We of the Confraternity have been in the past, and we are bound to be again, the source and center of certain controversies. We have contended earnestly, and we believe with justice, for certain things which have been denied us in the practice of the Catholic faith. We have won them now; we believe that we have won them back for ever, and we dedicate our effort to their wider recognition; our presence here today has been an act of gratitude for past blessings and a consecration to renewed effort. But let us not win these things at a cost which it is probably not necessary to pay. I speak this out of a full heart; for I am by nature an impatient person. I am, by instinct, all for plunging ahead, and for a policy of ramming and cramming. I fear I am a “spike,” and I know I enjoy the baiting of Protestants. I rather enjoy seeing the fat in the fire. Yet I question whether we have, not at times stirred up a quite unnecessary amount of prejudice and hard feeling. I have, heard of parishes where the Catholic ceremonial has been introduced from quite other motives than the great and central one of devotion to the Blessed Sacrament. It may even be that there are those here this evening who have come to see what new audacities we shall dare to enunciate, who have come in idle (or interested) curiosity to see what we are up to now. If so, I hope that those who came in distrust of us may go away with a not unintelligent sympathy; that they may realize from our bearing, if not from our words, that all that we do or wish to do is to be inspired by a simple love of God, a God whom we believe to be, in a very precious and particular sense present among us. At least I wish that our critics—if critics there be—might go out from among us with a realization that our one great ambition is for a more vital kind of prayer, and should be willing to say, that even though they may not agree with us, our aims are primarily spiritual, not controversial nor partisan. That such a realization should be spread abroad among our people depends on the devotion that you and I show to the Blessed Sacrament, for if we do not show to the Church that we have been with God, we have, whatever practices we may regain or propagate, assuredly failed of our real duty.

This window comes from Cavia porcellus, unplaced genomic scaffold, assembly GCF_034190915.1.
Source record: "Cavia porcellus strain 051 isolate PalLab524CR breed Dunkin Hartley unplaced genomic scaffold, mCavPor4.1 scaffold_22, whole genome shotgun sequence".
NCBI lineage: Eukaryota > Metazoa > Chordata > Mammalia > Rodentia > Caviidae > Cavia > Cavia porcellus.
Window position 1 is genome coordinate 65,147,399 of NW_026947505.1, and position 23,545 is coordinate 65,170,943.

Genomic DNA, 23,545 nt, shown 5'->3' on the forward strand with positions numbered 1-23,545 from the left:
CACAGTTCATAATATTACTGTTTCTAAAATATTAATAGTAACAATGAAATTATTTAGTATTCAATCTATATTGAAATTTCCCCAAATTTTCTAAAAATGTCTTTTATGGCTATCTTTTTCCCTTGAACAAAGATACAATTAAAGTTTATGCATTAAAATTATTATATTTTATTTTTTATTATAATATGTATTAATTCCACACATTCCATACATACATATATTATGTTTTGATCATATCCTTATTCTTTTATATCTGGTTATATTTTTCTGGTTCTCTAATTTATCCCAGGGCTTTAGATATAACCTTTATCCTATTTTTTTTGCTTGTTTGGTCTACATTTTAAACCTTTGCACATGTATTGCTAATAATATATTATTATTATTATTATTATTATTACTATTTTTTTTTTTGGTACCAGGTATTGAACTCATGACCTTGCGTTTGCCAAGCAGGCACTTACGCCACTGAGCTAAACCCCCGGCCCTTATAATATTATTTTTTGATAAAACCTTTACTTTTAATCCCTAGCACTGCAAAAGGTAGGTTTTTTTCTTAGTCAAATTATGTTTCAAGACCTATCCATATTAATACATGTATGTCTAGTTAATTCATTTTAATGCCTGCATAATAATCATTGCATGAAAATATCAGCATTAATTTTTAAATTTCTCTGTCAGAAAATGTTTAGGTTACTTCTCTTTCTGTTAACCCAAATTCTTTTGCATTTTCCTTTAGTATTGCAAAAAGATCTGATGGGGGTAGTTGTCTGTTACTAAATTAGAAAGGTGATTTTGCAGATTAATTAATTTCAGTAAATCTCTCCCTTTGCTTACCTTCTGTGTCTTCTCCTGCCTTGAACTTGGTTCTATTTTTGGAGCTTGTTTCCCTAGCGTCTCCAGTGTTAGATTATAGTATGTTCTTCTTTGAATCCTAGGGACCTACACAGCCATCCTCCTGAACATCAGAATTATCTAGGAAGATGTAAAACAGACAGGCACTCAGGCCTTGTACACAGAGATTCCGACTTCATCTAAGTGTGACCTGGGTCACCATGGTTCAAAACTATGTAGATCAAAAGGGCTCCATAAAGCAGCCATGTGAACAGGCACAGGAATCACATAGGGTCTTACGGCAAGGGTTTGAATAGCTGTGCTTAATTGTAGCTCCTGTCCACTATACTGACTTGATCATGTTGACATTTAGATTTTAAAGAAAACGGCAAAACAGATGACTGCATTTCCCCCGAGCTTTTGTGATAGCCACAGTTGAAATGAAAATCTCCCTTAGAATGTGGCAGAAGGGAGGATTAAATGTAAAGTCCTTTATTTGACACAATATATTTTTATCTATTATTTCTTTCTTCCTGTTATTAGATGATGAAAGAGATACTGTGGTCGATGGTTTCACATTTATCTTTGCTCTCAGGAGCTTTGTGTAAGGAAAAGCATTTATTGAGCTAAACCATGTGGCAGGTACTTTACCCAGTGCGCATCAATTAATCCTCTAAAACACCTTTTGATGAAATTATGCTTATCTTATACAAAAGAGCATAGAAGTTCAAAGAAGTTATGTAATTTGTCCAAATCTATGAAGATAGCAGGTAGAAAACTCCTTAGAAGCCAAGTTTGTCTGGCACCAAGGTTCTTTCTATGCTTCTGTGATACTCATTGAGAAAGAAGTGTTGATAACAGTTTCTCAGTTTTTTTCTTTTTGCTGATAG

Again, let us suppose that, in some particular case, it is the fervent wish of some member of this Confraternity that in his own parish church the Mass should be the chief service on Sunday. Do you know any surer way of promoting that cause than by a devotion to the Blessed Sacrament? Do you think that any intelligent rector would hesitate to make that change if he were confronted at eight o’clock every Sunday morning by a huge congregation, and at eleven o’clock matins by a sparse one? And how is the devotion ever to spread if people do not come to realize that those of us who do believe in the Mass as the great heritage of the Church have a secret source of power which is denied to others. Will you permit me to cite my own experience? In the days, not so very long ago, when I was an agnostic, the thing I could never make out about certain friends whom I was pleased to call “high Church,” was that, in spite of much that I did not understand, and many respects in which I thought them much worse than ordinary men, there was something which held them, as I knew nobody else to be held by his religion. They did not talk much about this matter, indeed, I do not recall they were ever engaged in propaganda. There was just a quiet conviction that they had got hold of the essential thing, and that there was no use in discussing doubts, and higher criticism of the Gospels, and the aesthetic charms of Buddhism, and the possible reconciliation of science and religion—all of which I was very eager to discuss, convinced that, if I could only get them to argue with me, I could soon make mince-meat of their religion. But these men were beyond the necessity of talking. And so they annoyed me. What is more to the point, they piqued my curiosity. There was, in particular, I recall, one fellow who was by no means what I should call a pious man—in fact, I do not think that, even today I should be justified in referring to him as a very religious man—and yet to him there had been revealed this one crowning fact of life, that, if there were any religion at all, it was centered in the Holy Communion, and every now and then I heard of him as assisting at its celebration. I do not think that he knows to this day that he had an influence upon me. I doubt whether he would be very much interested if he did know it. I can hear him saying, if told, “Oh, really!” But the fact remains. And so it is that since my own conversion, I have become more and more skeptical of talk about these things, and more and more convinced that it is lives of quiet and continuous devotion to the Catholic faith that do the work of the Spirit. What we need is a general curiosity, among those who do not understand us, about what it is that holds us, a curiosity that may develop into a kind of envy, which, in turn, when it is fully developed may lead to inquiries—inquiries which may enable us to say, with S. Philip, “Come and see,” in the quiet confidence that, if there is anything more to be done, the Holy Ghost will do it through the Church.